So I'm writing a feature article for ITWorld about the subject... and I'd like your input. It can be public on the list (which I am sure would be appreciated) or private. Ideally you permit me to refer to you by full name, title, and company or company type ("Esther Schindler, a developer at SRP, the electric company in Phoenix"), but if it encourages openness I'm okay with working with an arm wave ("Esther, a corporate developer in Phoenix").

      * How do you describe the Agile process to a client or user who is expecting something different?

      * What, in your experience, are their big concerns about doing things without a Big Design Up Front process? What about the little ones?

      * What has gone wrong? What would you do differently, in those situations, knowing what you do now?

      * What do YOU think makes users and clients anxious? What do you do to counter it?

      * Please DO NOT spend time telling me how great Agile is. I already know that. That's not what this article is about.

      I do all of this by e-mail, not telephone. I'll also be collecting input all week, with the fond hope that I will have enough to assemble into an article by next weekend.

      --Esther Schindler
      twitter.com/estherschindler

      [Non-text portions of this message have been removed]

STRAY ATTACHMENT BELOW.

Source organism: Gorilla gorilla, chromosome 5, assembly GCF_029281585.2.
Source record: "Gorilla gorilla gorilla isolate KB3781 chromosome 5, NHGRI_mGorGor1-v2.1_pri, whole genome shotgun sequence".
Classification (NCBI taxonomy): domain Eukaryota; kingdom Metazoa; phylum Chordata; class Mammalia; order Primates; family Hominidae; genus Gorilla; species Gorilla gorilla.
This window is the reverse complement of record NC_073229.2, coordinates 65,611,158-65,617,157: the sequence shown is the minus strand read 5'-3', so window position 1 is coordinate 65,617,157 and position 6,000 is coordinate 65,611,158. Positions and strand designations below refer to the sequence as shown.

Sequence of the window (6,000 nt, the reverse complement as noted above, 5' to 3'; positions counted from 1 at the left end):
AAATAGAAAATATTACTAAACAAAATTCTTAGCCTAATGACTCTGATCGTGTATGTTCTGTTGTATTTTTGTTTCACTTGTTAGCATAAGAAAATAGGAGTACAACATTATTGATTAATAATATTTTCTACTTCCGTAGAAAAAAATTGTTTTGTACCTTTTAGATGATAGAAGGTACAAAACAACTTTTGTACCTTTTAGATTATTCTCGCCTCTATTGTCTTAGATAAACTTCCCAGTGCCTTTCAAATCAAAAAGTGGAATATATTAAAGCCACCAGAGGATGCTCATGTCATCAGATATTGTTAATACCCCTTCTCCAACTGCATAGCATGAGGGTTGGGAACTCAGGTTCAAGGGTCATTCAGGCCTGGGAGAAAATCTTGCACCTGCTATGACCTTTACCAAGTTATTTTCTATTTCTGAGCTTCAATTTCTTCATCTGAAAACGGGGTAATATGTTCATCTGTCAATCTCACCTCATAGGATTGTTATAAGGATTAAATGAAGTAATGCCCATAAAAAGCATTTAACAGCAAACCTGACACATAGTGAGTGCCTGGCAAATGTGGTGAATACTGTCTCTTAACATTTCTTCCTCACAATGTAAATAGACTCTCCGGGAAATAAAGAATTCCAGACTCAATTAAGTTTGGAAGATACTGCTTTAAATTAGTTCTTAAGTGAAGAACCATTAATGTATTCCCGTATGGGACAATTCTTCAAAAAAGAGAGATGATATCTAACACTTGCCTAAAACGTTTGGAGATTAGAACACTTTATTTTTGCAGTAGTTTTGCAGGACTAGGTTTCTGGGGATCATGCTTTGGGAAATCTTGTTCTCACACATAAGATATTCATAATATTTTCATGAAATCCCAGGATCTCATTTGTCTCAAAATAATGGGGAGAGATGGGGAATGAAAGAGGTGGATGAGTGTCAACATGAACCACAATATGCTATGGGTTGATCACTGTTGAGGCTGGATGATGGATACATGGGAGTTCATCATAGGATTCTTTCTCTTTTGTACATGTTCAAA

• Francis Fish
      Hi Esther Just found this half-answered in my drafts to thought I d finish it :) ... Different from what? If you mean waterfall then it s about delivering
      Message 2 of 4 , Jun 4, 2013
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        Hi Esther

        Just found this half-answered in my drafts to thought I'd finish it :)


        >
        > * How do you describe the Agile process to a client or user who is
        > expecting something different?
        >

        Different from what? If you mean waterfall then it's about delivering
        working software incrementally, preferably the most risky/challenging
        pieces first, without the last minute scrabble and overruns because people
        have developed the habit of delivering useful stuff continuously. This also
        means that it's easy to spot if things were under specified (or rather
        under budgeted) early.


        > * What, in your experience, are their big concerns about doing things
        > without a Big Design Up Front process? What about the little ones?
        >

        BDUF is something *we* used to do. Users used to see it as a burden and it